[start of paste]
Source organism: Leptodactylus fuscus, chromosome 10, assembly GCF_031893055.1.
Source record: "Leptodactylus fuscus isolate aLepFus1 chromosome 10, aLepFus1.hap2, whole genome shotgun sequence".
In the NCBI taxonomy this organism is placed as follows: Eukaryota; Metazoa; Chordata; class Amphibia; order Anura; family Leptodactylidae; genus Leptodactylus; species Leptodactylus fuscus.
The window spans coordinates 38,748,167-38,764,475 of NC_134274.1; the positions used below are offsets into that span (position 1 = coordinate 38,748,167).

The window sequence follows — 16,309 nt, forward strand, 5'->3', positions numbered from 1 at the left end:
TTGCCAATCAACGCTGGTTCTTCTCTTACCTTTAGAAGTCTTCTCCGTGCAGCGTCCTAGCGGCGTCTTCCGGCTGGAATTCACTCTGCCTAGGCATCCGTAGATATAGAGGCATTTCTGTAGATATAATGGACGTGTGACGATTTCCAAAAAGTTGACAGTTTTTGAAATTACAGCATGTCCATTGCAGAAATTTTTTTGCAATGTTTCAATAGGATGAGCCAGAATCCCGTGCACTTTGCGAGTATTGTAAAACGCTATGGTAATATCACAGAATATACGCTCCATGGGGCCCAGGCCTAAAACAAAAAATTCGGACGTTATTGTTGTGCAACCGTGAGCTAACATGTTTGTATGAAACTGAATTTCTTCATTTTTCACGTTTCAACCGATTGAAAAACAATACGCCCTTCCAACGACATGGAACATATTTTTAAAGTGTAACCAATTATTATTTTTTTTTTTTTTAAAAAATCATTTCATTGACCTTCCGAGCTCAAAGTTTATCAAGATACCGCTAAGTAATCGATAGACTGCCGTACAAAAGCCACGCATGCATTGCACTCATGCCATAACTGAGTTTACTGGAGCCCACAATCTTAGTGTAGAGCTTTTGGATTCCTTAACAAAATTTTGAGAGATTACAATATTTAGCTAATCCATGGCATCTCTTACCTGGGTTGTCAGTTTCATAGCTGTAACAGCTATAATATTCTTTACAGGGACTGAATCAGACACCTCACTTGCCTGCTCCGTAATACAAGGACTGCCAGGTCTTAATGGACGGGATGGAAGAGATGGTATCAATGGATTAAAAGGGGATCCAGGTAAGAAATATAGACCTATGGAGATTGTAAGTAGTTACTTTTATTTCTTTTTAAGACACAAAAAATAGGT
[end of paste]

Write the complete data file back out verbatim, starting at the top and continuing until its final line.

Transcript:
Source organism: Leptodactylus fuscus, chromosome 10, assembly GCF_031893055.1.
Source record: "Leptodactylus fuscus isolate aLepFus1 chromosome 10, aLepFus1.hap2, whole genome shotgun sequence".
In the NCBI taxonomy this organism is placed as follows: Eukaryota; Metazoa; Chordata; class Amphibia; order Anura; family Leptodactylidae; genus Leptodactylus; species Leptodactylus fuscus.
The window spans coordinates 38,748,167-38,764,475 of NC_134274.1; the positions used below are offsets into that span (position 1 = coordinate 38,748,167).

The window sequence follows — 16,309 nt, forward strand, 5'->3', positions numbered from 1 at the left end:
TTGCCAATCAACGCTGGTTCTTCTCTTACCTTTAGAAGTCTTCTCCGTGCAGCGTCCTAGCGGCGTCTTCCGGCTGGAATTCACTCTGCCTAGGCATCCGTAGATATAGAGGCATTTCTGTAGATATAATGGACGTGTGACGATTTCCAAAAAGTTGACAGTTTTTGAAATTACAGCATGTCCATTGCAGAAATTTTTTTGCAATGTTTCAATAGGATGAGCCAGAATCCCGTGCACTTTGCGAGTATTGTAAAACGCTATGGTAATATCACAGAATATACGCTCCATGGGGCCCAGGCCTAAAACAAAAAATTCGGACGTTATTGTTGTGCAACCGTGAGCTAACATGTTTGTATGAAACTGAATTTCTTCATTTTTCACGTTTCAACCGATTGAAAAACAATACGCCCTTCCAACGACATGGAACATATTTTTAAAGTGTAACCAATTATTATTTTTTTTTTTTTTAAAAAATCATTTCATTGACCTTCCGAGCTCAAAGTTTATCAAGATACCGCTAAGTAATCGATAGACTGCCGTACAAAAGCCACGCATGCATTGCACTCATGCCATAACTGAGTTTACTGGAGCCCACAATCTTAGTGTAGAGCTTTTGGATTCCTTAACAAAATTTTGAGAGATTACAATATTTAGCTAATCCATGGCATCTCTTACCTGGGTTGTCAGTTTCATAGCTGTAACAGCTATAATATTCTTTACAGGGACTGAATCAGACACCTCACTTGCCTGCTCCGTAATACAAGGACTGCCAGGTCTTAATGGACGGGATGGAAGAGATGGTATCAATGGATTAAAAGGGGATCCAGGTAAGAAATATAGACCTATGGAGATTGTAAGTAGTTACTTTTATTTCTTTTTAAGACACAAAAAATAGGT